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445. be dried up, in the period to which this part of the prophecy relates. The meaning, therefore, feems to be, that the barrier that has hitherto fubfifted between the Eaft and the Weft (and which has prevented the communications of science, and the interchange of good offices,) is to be taken away, in order to prepare a ready means of accefs; in confequence whereof, thofe kingdoms that are fituated in the Eaftern parts of the world may be enabled to partake of all the light and knowledge of the Weft, and to communicate their good things in return,

And furely no period of time did ever, in fo flriking a manner, anfwer to this defcription as that now prefent does.

In the years 1741, 1742, 1743, and 1744, Commodore Anfon firft made his compleat voyage round the world: and from that day to this have been a fucceffion of circumnavigators; the effect of whofe labours has been, the opening a free and eafy communication 0: with all parts of the globe, and particularly with those very countries to which the accefs is moft properly eastward.

Even New Holland is now likely to be inhabited; and to be, in a degree, fomewhat civilized,

civilized. And the very motives of felf-intereft will, ere long, prompt the inhabitants of Europe, by degrees, to open a commerce of real ufe with the islands of the great Southern Ocean, to which the moft ready approach is by the Eaft.

Many, very many, new countries have been discovered in the period from 1740 to this hour and it is now only, and within this fhort space of time, that we have become fully acquainted with the geography of our whole globe.

We ought not to forget, alfo, that during this period a moft expeditious mode has been difcovered by Commodore James, in 1754*, of doubling the great Cape of India, and of 446. paffing from the Coaft of Malabar to the Coaft of Coromandel, at all feafons; notwithftanding the Monfoons, which had before been a great and impenetrable bar during the chief part of every year.

And, moreover, a most expeditious way of paffing from Ruffia into the Eaft by the North, and through the Deferts, has been rendered practicable, and brought even into conftant ufe; infomuch that, at laft, a folemn

See Ives's Voyage to India, p. 78, 94:


embafly from China to Ruffia (a thing never heard of before thefe years,) has paffed that


Whilft, on the other hand, in the South, a conftant road to India is now made ufe of, alfo by land, from Suez to Baffora; and a way opened in those parts to the East, even across the Euphrates itself, as effectually as if the Euphrates were dried


And truly it may be added, that almost all the great news of the few preceding years has been concerning what expeditions have been preparing for the Eaft, and what means of commerce with the Eaft have been planned, and concerning what is doing there.

And farther, as we have advanced in this period under the Sixth Vial, commercial plans and treaties have been formed between the Powers of Europe at home; of which the first effect must unavoidably be, a greater extent of trade to the Eaft, and of intercourfe with thofe parts.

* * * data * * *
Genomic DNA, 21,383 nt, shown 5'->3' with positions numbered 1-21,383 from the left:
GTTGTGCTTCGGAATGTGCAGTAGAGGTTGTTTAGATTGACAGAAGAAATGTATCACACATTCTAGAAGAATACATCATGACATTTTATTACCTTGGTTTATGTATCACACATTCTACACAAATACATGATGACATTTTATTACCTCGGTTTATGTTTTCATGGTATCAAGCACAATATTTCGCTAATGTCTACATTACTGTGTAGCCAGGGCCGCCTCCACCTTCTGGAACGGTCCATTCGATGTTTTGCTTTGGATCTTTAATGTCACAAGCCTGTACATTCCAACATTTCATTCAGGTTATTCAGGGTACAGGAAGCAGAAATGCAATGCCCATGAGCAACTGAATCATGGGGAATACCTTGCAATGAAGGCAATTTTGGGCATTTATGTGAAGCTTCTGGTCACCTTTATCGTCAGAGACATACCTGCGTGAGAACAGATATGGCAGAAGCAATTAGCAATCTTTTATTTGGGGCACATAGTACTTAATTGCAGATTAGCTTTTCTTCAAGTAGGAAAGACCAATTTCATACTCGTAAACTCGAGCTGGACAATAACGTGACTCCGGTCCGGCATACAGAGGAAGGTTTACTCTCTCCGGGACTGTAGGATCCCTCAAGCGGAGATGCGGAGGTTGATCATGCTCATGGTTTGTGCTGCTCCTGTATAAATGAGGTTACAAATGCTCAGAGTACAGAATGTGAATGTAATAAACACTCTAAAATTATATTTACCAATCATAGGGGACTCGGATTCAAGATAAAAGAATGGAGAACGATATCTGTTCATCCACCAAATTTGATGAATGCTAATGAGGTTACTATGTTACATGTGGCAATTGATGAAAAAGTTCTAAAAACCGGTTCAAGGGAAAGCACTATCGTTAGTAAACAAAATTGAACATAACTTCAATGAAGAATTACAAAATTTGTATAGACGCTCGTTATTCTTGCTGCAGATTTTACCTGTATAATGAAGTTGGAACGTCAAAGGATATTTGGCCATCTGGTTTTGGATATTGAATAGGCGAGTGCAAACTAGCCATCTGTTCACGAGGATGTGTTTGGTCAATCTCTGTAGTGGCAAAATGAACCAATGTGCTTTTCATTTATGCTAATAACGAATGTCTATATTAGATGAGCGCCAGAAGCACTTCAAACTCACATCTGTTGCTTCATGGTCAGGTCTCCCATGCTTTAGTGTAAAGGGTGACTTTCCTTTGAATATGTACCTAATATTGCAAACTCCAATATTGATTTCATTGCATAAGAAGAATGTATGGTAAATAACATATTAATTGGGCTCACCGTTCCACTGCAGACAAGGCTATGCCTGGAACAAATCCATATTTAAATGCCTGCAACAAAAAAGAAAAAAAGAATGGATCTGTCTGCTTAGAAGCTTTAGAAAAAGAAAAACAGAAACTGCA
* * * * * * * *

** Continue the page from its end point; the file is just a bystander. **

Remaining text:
Surely, then, this emblematical defcription of the drying up the river Euphrates, and of preparing a way for Kings from the Eastward, (who would take no pains to prepare it for themselves,) is exactly applicable to what is now

doing on the face of the earth, and to no other period of time whatever that has yet exifted.

But this is not all; for, if we take the em- 447. blem in another light, and conceive, (as we may do with propriety enough,) that, by a great river is meant an influx of people; and, therefore, that the Euphrates (as it was in antient times known to be an emblem of the King of Affyria *, and of his glory,) is now an emblem of that power which has fucceeded in those parts to the feat of the King of Affyria, and to his dominion; an emblem of the influx of the Turks from Scythia, and of the establishment of their kingdom both in Europe and Afia; (which kingdom and dominion fo established has been the great barrier between the East and the Weft, at the fame time that it has deluged all the Holy Land of Judæa, and destroyed its beauty and prosperity :) then here again, even in this fense, we see this great emblematical river drying up; we fee this empire fading away, and growing exceeding weak. It has already been in great danger from Ruffia, and has yielded up much. It no longer is formidable to the Empire of Germany. And there is *See Ifaiah, ch. viii. ver. 7.


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actually now, at this very time, a great fleet
juft built on the Black Sea by the Empress of
Ruffia, which may probably, ere long, pro-
duce and effect fuch events as will be a com-
pleat fulfilling of the Prophecy, whatever in-
terpretation be put upon it. And, at least,
we may add, that whether this fleet under-
takes any operations or no, yet the state of
things that by this means has taken place
cannot be without most important confequences,
tending to annihilate that obftruction to free
communication with the Eaft which the Ot-
toman power
has hitherto occasioned.

To the emblematical figure of the drying up of the river Euphrates, is added another figure :

Revelations, ch. xvi. ver. 13, 14.

13. Καὶ εἶδον ἐκ τ8 σόμαλος το δρά κονος, κ ἐκ τῶ σόματος τε θηρίε, καὶ ἐκ τῆ σόματος τε ψευδοπροφήτε, πνεύματα τρία ἀκάθαρτα ὡς βάτραχοι·

14. εἰσὶ γὰρ πνεύματα δαιμονίων ποι ἕνα σημεία, ἃ ἐκπορεύε]αι ἐπὶ τὸς βασι

* This referred to the year 1787, when the 4to edit. of this Book was printing, that was published in Jan. 1788.


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